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    Quote Originally Posted by vdizenzo View Post
    Don't heavy bench every week. I hit my 600 by alternating my max effort bench every week on a four week rotation. I think my exercises were flat, incline, floor presses, and board presses. I used to train with Glen Chabot who benched 675 raw and he only flat benched about once a month.

    Training bench is not going to get your bench stronger. Hit heavy lats, triceps, shoulders, and get good core work in. Focus on setup and technique. By the way, it took me 2 years to go from 575 in comp to 600 so 365-405 won't necessarily happen in ten weeks.

    Here are a few of my unequipped gym lifts from my last training cycle:

    http://www.youtube.com/watch?v=LyBtqqGv0Gk

    http://www.youtube.com/watch?v=YIJrWunszps

    http://www.youtube.com/watch?v=owfi1Jb7aFw

    Here was the end result:

    http://www.youtube.com/watch?v=G7LjtMZRTZ0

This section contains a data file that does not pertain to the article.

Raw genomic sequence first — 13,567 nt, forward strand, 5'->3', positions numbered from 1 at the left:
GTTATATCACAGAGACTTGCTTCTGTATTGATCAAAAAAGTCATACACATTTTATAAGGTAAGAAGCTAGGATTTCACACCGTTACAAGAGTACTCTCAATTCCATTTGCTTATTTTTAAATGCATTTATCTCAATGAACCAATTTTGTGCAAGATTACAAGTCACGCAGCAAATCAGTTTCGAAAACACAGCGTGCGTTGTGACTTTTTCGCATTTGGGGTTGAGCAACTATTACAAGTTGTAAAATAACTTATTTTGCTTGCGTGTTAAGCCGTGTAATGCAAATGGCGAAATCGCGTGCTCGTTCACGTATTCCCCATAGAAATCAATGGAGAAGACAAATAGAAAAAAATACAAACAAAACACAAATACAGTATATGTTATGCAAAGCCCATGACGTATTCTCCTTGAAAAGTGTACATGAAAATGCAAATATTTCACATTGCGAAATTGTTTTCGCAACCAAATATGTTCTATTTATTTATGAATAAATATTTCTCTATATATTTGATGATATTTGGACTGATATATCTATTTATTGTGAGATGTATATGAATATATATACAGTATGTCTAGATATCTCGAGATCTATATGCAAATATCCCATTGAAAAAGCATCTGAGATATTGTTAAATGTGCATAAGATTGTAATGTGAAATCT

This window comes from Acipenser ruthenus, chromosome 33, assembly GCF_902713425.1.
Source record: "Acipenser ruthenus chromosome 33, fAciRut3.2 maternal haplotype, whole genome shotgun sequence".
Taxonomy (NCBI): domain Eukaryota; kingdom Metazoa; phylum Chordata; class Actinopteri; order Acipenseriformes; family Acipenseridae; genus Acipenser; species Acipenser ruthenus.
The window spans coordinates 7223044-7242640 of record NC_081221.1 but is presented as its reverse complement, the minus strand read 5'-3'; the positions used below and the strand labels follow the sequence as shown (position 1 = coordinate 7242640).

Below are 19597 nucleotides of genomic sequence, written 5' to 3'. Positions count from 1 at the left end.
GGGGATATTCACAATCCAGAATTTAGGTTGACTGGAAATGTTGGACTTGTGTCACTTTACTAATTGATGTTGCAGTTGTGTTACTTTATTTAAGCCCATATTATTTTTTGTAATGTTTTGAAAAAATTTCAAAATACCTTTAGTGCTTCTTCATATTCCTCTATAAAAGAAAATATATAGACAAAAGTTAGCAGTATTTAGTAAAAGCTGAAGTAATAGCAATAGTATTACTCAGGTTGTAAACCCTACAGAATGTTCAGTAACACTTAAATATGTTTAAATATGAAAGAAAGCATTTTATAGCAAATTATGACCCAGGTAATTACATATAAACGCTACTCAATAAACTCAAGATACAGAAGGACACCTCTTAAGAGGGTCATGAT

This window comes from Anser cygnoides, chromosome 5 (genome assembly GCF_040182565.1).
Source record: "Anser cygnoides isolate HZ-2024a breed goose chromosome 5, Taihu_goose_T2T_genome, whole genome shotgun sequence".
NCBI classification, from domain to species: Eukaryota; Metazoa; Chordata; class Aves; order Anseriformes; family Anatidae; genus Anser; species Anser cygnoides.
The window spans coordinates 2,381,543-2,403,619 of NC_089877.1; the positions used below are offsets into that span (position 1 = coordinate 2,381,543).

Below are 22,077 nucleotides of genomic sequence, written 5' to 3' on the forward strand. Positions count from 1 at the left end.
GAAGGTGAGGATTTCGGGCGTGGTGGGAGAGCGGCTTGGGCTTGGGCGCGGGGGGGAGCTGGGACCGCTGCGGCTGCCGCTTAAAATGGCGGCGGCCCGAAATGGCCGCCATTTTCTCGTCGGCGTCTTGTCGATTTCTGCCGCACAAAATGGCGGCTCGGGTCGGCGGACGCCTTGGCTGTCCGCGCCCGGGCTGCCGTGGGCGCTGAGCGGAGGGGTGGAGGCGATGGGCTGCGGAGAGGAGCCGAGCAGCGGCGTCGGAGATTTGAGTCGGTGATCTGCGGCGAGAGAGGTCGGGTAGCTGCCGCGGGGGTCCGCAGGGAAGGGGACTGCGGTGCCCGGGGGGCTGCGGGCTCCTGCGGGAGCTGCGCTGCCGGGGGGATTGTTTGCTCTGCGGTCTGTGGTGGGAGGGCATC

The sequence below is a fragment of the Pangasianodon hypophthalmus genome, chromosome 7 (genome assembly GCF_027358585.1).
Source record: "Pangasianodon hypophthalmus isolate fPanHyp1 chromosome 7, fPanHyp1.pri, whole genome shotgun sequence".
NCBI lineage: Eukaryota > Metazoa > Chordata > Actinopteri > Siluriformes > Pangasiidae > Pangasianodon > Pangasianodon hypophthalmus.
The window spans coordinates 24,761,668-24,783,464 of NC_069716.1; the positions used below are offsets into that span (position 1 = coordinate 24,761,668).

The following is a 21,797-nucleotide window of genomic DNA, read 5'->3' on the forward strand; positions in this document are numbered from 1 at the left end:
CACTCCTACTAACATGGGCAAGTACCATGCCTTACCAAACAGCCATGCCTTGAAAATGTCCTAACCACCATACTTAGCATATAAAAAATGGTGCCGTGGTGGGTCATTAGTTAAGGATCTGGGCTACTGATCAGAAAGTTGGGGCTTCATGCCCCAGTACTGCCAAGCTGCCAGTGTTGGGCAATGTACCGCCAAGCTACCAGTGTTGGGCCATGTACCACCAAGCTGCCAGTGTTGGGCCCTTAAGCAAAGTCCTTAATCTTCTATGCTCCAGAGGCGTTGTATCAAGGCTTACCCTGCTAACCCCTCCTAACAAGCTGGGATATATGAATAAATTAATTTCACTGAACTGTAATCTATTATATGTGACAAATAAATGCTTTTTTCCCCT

Firstly, Honored to have you take time out of your day to help me out, I must have watched each video 20 times before.

    And 2 years from 575 to 600 is fast as hell, considering 99.9999999% of lifters will never bench 500 even if they trained thier whole life...

    I dont realy bench heavy until I get to around 300+lbs so I will cut out some of the 8x3 weeks and put in some dumbell bench, floor presses or board work weeks, in between the heavy bench weeks

    And Il add in another tricep excercise on my assistance days because they do seem to be a weakness for me. And I have never seen a great bencher who dosent give this advice.
    YOU CANT BUY STRENGTH

  25. #25
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    Dude, Vincent doesn't do anything else. He's got time. Clearly, so do I.